Before we get into the Real ID act, it’s important to know that both the U.S. passport card and passport book are REAL ID compliant. Check out the full list of all valid identifications that will work at airport checkpoint in order to travel.

The Real ID act was passed by Congress in 2005 and enacted the 9/11 Commission’s recommendation that the Federal Government “set standards for the issuance of sources of identification, such as driver’s licenses.” Establishing minimum security standards for state-issued driver’s licenses, identification cards and prohibits Federal agencies from accepting for official purposes licenses and identification cards from states that do not meet these standards.

The law requires state-issued driver’s licenses to have certain security features in order to serve as valid forms of ID at airport security checkpoints. 

For anyone applying for a passport for the first time must do so in person. You can download the forms before you go in, but fees are $110 plus $25 for handling on the State Department’s website.

If children are under the age of 18, TSA doesn’t require they provide identification when traveling with a companion within the United States. The companion must have the proper identification.

REAL ID does NOT apply to the following either:

  • Entering Federal facilities that do not require a person to present identification
  • Voting or registering to vote
  • Applying for or receiving Federal benefits
  • Being licensed by a state to drive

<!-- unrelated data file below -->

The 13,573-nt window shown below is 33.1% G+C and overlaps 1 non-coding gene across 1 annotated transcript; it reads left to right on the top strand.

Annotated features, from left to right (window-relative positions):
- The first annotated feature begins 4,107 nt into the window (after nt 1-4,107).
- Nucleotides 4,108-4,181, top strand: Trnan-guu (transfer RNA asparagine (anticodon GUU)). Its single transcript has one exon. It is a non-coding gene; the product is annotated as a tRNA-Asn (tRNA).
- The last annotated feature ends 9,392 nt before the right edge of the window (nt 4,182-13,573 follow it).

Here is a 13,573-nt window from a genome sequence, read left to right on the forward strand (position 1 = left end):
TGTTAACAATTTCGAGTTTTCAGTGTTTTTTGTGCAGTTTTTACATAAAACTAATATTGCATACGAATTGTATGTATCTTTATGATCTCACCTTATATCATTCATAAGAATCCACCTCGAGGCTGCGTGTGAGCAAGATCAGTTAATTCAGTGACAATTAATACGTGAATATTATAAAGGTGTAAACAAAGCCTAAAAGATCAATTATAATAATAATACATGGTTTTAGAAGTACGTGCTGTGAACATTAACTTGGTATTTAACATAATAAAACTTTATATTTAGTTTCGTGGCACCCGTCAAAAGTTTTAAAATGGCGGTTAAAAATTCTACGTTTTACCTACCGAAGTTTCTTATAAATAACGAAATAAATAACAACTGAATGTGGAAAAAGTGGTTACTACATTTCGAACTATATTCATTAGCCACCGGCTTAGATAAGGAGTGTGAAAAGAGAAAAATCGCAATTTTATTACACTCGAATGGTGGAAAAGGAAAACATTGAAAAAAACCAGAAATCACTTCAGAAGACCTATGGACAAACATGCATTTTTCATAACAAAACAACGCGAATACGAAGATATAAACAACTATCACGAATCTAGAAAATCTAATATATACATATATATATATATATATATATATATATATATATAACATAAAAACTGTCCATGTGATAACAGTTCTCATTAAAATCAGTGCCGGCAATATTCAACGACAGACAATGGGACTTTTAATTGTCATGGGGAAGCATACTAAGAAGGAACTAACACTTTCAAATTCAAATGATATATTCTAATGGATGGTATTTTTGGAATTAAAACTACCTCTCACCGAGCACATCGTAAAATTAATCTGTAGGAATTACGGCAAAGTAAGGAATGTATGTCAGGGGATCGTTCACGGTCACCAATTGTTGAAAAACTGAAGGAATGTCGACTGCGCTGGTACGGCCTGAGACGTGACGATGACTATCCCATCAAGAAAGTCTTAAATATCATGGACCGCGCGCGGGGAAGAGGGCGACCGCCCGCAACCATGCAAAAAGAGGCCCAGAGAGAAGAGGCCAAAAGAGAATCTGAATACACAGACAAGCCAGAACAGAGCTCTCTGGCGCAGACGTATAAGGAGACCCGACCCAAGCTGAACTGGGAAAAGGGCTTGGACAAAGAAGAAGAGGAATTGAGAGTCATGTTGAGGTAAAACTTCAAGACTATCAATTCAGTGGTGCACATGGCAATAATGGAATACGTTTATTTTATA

• Accessing Health or life preserving services (including hospitals and health clinics), law enforcement, or constitutionally protected activities (including a defendant’s access to court proceedings)
  • Participating in law enforcement proceedings or investigations

Travelers can check DHS’s REAL ID webpage at any time to learn if your state is compliant and can check with your state’s agency that issues driver’s licenses about how to acquire a compliant license. The earlier your state becomes compliant, the more likely you will be able to acquire a compliant license as part of the normal renewal cycle. DHS continually updates this list as more states come into compliance or obtain extensions.  

When will the REAL ID change how you travel domestically?

Starting January 22, 2018, passengers who have driver’s licenses issued by a state that is not yet compliant with REAL ID and that has not received an extension will need to show an alternative form of acceptable identification for domestic air travel. If a traveler cannot provide an acceptable form of identification, they will not be permitted through the security checkpoint. TSA’s full list of acceptable forms of identification. Passengers who have licenses issued by a state that is compliant or that has an extension to become compliant with REAL ID requirements may continue to use their licenses as usual. Make sure you stay up to date on the states already in compliance or with an extension at the DHS’s REAL ID webpage

Starting October 1, 2020, every air traveler will need to present a REAL ID compliant license or another acceptable form of identification for domestic air travel.   

Check to see what your state stands. Will you be prepared to travel?


For more information about passports and other travel documents needed make sure to check out: Time to Apply for Your Passport NOW; New Its Easy Passport App Makes Renewals a Breeze; and Travel Documents- What You Need to Know

For more information, updates, travel tips and news from Sundance Vacations, be sure to follow us on the following social media outlets:

 

Summary
What to expect with the REAL ID Act
Article Name
What to expect with the REAL ID Act
Description
REAL ID requires state-issued driver's licenses to have certain security features in order to serve as valid forms of ID at airport security checkpoints. 
Author
Publisher Name
Sundance Vacations
Publisher Logo
Robert Orloski

Robert Orloski

Digital Media Coordinator at Sundance Vacations
Robert writes for Sundance Vacations' Charities, Blog and News site as the Digital Media Coordinator.
Robert Orloski

Latest posts by Robert Orloski (see all)